In London, 76; in Essex, 99; in Kent, 62; in Lancashire, 61; in Norfolk, 60; in Devonshire, 121; in Yorkshire, 110 ; in Suffolk, 79; in Somerset, 62; in Wiltshire, 60; in Sussex, 65. These figures by no means convey a complete impression of the magnitude of the spiritual consequences involved in the Ejection. In Shropshire, for example, where only 36 men were silenced, we read that ‘almost all the more important towns of the county were left without ministers. From Shrewsbury, Oswestry, Bridgnorth, Wem, Ludlow, Whitchurch and Newport the ministers were ejected.’ 
The traditional figure of the number of ministers who were ejected or silenced by the Act of Uniformity or by local authorities in the months preceding the legal and national enforcement of conformity was generally given as between 2,000 and 2,500. Recent scholarship has shown this estimate to be substantially correct; A. G. Matthews lists 1,760 ejections from churches in England, plus 149 Nonconformists–many of them preachers–from the two Universities and various schools; to this must be added the names of ministers who suffered in the same way in Wales–87 according to Calamy, 106 according to a later writer, Thomas Rees. The total is thus clearly over 2,000. Moreover Matthews’ figure do not include the number of Nonconformists who were not ministering in parish churches but who were nevertheless silenced by the terms of the law. These men belong spiritually to the number of the ejected (though they cannot strictly be given that description), for they belonged to a Puritan group whose considerable spiritual influence the authorities were equally determined to terminate. It included Independent ministers like the late Vice-Chancellor of Oxford, Dr. John Owen, and ‘working-class’ Puritans who were not ministers of congregations but who sometimes possessed preaching gifts of no mean worth. Among the latter was John Bunyan, of whom Owen once declared to Charles II, ‘could I possess that tinker’s abilities for preaching, I would most gladly relinquish all my learning.’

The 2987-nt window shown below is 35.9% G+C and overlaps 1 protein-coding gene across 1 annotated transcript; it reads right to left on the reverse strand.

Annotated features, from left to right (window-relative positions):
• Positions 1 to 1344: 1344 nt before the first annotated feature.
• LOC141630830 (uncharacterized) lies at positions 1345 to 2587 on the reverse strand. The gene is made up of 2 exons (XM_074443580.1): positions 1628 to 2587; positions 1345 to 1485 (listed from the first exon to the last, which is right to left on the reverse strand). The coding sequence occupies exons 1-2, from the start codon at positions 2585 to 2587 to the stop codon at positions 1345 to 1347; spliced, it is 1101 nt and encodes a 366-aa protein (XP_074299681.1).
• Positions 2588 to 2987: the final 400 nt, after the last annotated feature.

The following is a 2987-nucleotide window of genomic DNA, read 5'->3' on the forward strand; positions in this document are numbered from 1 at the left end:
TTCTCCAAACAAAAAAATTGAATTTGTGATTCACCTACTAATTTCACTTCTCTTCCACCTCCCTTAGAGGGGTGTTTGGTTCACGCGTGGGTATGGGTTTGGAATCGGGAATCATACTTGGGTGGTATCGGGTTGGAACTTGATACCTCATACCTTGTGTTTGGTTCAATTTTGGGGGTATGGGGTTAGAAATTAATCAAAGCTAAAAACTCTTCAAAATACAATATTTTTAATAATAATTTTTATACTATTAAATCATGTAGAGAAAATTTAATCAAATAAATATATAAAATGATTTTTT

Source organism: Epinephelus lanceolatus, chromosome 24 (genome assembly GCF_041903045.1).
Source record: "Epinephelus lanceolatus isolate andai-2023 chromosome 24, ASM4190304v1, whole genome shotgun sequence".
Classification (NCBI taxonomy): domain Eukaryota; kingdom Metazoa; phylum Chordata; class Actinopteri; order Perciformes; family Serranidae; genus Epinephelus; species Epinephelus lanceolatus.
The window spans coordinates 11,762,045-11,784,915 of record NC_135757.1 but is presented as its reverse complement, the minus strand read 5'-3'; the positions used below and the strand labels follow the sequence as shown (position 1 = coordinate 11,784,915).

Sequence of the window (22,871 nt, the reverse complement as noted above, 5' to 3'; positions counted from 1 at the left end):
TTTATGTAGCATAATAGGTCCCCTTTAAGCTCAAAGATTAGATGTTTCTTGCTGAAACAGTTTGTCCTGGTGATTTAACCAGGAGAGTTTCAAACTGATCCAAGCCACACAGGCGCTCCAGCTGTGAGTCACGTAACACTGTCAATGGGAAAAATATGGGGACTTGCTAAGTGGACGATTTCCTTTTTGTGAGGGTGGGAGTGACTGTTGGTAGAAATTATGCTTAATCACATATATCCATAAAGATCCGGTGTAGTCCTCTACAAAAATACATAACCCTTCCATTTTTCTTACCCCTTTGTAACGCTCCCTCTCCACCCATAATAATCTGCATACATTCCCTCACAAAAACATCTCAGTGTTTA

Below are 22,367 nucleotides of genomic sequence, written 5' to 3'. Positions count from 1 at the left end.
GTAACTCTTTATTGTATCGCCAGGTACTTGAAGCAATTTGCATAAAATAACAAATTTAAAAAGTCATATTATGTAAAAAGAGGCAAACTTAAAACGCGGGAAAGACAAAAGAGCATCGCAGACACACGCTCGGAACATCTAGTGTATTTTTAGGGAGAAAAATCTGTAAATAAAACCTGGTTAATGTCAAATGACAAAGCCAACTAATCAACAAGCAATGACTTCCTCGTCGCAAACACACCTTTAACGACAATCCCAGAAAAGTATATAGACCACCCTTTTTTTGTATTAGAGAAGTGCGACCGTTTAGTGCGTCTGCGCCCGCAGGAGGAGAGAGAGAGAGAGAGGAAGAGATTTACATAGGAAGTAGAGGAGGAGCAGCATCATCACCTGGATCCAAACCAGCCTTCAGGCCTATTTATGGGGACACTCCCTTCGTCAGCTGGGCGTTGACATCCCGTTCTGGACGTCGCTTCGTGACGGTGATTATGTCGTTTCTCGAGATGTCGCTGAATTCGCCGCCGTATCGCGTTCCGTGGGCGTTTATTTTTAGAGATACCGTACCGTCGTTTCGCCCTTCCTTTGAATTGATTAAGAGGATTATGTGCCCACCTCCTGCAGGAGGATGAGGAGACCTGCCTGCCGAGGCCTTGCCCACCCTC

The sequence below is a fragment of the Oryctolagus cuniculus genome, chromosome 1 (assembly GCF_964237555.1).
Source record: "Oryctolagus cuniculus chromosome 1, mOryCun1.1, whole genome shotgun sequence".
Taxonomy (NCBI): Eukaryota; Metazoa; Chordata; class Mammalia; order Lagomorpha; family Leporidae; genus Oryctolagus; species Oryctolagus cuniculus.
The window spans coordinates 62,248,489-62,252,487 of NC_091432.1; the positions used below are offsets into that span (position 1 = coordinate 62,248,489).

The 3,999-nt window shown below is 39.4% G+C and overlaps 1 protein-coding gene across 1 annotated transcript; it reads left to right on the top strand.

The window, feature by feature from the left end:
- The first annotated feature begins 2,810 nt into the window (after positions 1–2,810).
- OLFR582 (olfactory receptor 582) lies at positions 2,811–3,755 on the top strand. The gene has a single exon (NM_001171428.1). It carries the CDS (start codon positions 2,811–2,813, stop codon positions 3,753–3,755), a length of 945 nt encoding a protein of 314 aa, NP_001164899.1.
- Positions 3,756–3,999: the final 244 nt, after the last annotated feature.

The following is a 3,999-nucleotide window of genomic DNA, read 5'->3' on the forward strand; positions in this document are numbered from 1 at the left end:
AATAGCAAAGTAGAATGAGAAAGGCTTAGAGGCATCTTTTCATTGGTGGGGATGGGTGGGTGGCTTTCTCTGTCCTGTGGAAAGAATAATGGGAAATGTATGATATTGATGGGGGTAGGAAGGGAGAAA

None of the ejected ministers attempted to publish a list of their number and it was not until 1702 that Edmund Calamy, the younger (1671-1732), was provoked by the misrepresentations of opponents who took “a liberty strangely to diminish” the number of the ejected, to prove that the number was in fact above 2,000.  Even so, Calamy’s concern, as he says in his Preface, was not in numbers–they being of little account ‘in a case of this nature’–but in giving a true record of the men of 1662 in answer to writers who had laboured to blacken their memory, ‘bespattering these worthy men whose names rather deserved embalming.’